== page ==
Well, yes, that’s because it is, but every time I feel like moaning, I spare a thought for those who are homeless and those who, for whatever reason, don’t have access to central heating, though with rising prices, that includes a great deal more of us this year. Honestly, I feel we’re returning to my grandparents’ time, of how ‘being cold’ was something they not only expected, but put up with without complaint. Not that I’m suggesting anyone should do so now. We’re supposed to move forward, not slip back. Every generation expects the next to see improvements, to have a better life.
The council found my grandparents on my mother’s side alternative housing owing to such supposed improvements (I say supposed because I’ve now have reason to believe they were told lies as to those reasons). I was an infant, but I have vague memories of the old house is the important issue here. The door opened on a long, narrow corridor, with a room to the right. At the end of the house, stairs on the left led up, or further along a corridor led to the right. The stairs were dark and steep, and I remember them distinctly because I once fell down them. They went to a first floor where my grandparents had their living room/kitchen, and their bedroom. Another flight of stairs went to another level, where there were two more bedrooms. There was no bathroom. The only room to have heating was the living room/kitchen, where a fire burned in the stove for heat and for cooking.
The corridor at the bottom of the house led directly into the scullery. I recall the house had some sort of furnace that provided a hot water supply, but the house definitely had no central heating. Few houses did back then. A large tin bath hung on a hook in the scullery, and when people wanted a bath, they would take this bath up to the living room, placed it in front of the fire, and filled with hot water. Owing to the difficulties of having a bath, many people didn’t bother to have a full wash nightly. We knew some families where a bath was a weekly ritual, but I recall my grandmother always made sure I was as clean as could be (I can feel her scrubbing behind my ears to this day), and that she wouldn’t go to bed without using a bowl of water for herself.
The scullery also contained a sink, and it was here that my grandmother would do the family’s laundry. I can still picture her green glass scrubbing board and the old wooden mangle. People didn’t have washing machines and were lucky if there was a local laundromat or could afford to use them regularly if one was available. Washing meant hard graft — soaping up clothes and scrubbing them against the ridges of the glass board, then setting all the washed clothes aside to rinse. Once rinsed, my nan passed the clothes through the mangle, then hung them in the yard to dry. Once dry, she ironed them, not with an electric iron, but a hot plate iron that was set on the fire. There was no temperature control, and one had to be careful not to burn the clothing.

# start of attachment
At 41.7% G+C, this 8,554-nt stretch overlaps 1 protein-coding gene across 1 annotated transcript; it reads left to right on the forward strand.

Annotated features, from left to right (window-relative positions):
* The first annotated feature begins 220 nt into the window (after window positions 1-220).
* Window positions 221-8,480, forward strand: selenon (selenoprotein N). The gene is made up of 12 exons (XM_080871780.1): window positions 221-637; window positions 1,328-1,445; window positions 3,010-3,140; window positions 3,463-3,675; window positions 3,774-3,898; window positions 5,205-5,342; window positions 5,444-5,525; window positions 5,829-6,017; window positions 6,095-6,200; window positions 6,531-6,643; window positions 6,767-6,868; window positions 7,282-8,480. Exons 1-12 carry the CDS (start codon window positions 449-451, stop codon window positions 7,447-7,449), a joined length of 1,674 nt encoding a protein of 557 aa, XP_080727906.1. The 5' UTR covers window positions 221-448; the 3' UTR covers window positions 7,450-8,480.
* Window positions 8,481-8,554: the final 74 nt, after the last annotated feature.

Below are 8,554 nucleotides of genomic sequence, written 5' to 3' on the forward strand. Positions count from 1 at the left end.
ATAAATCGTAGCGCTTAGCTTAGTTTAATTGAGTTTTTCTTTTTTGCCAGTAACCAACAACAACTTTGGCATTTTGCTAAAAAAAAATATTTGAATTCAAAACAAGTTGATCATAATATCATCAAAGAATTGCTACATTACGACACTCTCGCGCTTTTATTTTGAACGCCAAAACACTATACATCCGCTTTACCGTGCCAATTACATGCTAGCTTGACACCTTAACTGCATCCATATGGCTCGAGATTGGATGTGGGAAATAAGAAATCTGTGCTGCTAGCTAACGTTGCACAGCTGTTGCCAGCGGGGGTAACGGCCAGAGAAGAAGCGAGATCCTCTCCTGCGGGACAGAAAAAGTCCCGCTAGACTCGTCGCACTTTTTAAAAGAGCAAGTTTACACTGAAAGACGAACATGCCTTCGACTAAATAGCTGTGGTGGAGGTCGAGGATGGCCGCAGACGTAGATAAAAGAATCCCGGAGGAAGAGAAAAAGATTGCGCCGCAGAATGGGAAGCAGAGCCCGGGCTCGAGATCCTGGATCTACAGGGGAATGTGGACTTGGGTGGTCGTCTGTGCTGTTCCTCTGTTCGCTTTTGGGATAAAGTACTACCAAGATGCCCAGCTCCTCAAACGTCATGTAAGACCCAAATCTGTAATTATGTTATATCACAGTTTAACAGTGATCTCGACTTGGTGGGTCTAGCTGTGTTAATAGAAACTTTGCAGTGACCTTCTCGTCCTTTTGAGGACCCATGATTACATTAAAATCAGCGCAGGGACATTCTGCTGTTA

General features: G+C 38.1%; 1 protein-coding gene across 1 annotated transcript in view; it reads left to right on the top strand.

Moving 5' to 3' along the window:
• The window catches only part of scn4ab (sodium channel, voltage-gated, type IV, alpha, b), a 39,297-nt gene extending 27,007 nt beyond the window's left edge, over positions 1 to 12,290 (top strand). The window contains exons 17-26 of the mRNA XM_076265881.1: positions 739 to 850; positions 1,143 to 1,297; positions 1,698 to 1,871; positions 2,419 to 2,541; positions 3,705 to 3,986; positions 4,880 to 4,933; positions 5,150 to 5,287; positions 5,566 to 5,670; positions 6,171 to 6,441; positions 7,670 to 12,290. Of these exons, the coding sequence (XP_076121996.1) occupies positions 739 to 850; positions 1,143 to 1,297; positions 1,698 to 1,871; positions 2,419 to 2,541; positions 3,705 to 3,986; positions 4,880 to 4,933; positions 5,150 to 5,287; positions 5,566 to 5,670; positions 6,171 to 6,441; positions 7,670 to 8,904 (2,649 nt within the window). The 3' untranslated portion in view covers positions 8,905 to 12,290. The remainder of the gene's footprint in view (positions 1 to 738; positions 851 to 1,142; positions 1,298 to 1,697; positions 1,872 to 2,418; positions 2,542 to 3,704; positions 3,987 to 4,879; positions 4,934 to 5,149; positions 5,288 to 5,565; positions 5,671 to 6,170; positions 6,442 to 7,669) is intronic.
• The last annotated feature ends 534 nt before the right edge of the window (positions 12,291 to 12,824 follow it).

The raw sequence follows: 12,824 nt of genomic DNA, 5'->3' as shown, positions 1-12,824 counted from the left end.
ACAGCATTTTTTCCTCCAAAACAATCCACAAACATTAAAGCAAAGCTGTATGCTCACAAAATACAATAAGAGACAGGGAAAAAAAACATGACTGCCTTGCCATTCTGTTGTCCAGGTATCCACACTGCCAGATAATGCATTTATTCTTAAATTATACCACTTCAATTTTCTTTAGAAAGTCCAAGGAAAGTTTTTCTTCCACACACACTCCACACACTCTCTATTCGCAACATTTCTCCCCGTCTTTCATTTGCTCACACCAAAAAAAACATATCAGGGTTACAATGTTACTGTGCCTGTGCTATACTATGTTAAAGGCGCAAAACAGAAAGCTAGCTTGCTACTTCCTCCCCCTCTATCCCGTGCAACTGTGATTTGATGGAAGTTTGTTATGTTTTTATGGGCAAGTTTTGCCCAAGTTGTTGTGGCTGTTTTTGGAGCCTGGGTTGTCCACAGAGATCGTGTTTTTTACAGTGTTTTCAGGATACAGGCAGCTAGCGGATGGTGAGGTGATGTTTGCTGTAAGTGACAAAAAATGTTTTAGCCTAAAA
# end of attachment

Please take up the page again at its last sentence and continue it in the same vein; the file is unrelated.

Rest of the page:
The door from the scullery led out into the small yard — half concrete, half soil, the soil area fenced off and used by my grandfather to grow vegetables. Not because he enjoyed gardening as a hobby, but because they needed to supplement their food supply. He would also grow tomatoes up on the roof, but that’s a whole other story.
My grandfather would play football with me in this yard, which was surrounded by brick walls. There was one other door out in the yard and this led to the outside toilet. I only remember visiting and cannot recall using it, but I do recall stories my grandfather would tell of going out there late at night during winter and having to chip the ice off the seat before he dared to sit down, hoping skin didn’t stick.
This is making me sound as if I’m 90, but this isn’t so long ago. We’re talking late 60s and even into the 70s. I never had central heating until I left home at age 21. My parents never had central heating until two years later.
Did we moan? Yes. Sometimes we did. I can recall going to school in the snow up to my knees and they still expected us to get there. Occasionally, they turned us away at the gate and we had to trudge back home again. There were times we complained about being cold. We washed one limb at a time, quickly covering it. We got dressed under the covers while still in bed in the morning, and we weren’t the only ones doing it. I can talk to my mother-in-law, who had a completely different upbringing in a separate part of the country, and yes, I admit she’s much older than I; still, she can remember similar stories. She never had central heating until the late 1980s. Remembers coping because that’s just what people did. She tells me that people seldom got sick out in the country, although I can’t say the same for people I knew living in London, where some places were ill-looked after and sometimes damp. My parents didn’t even have an actual fire — they had to make do with electric heaters, which were costly.
So whenever I’m snug indoors, I’m reminded it could be much worse. I remember hard times that people didn’t even know were hard, but simply accepted as the way things were. I remember slipping and sliding, trying to walk to school, and I remember it feeling as cold inside as it was out, even while there was snow on the ground. Mostly, though, I recall with a nostalgic smile my grandfather drawing a jagged shape in the ice on his bedroom window, and telling me, “Look, Jack Frost is here.”
The way so many are struggling now doesn’t feel so nostalgic. Only painful and pitiful that the world has moved backwards.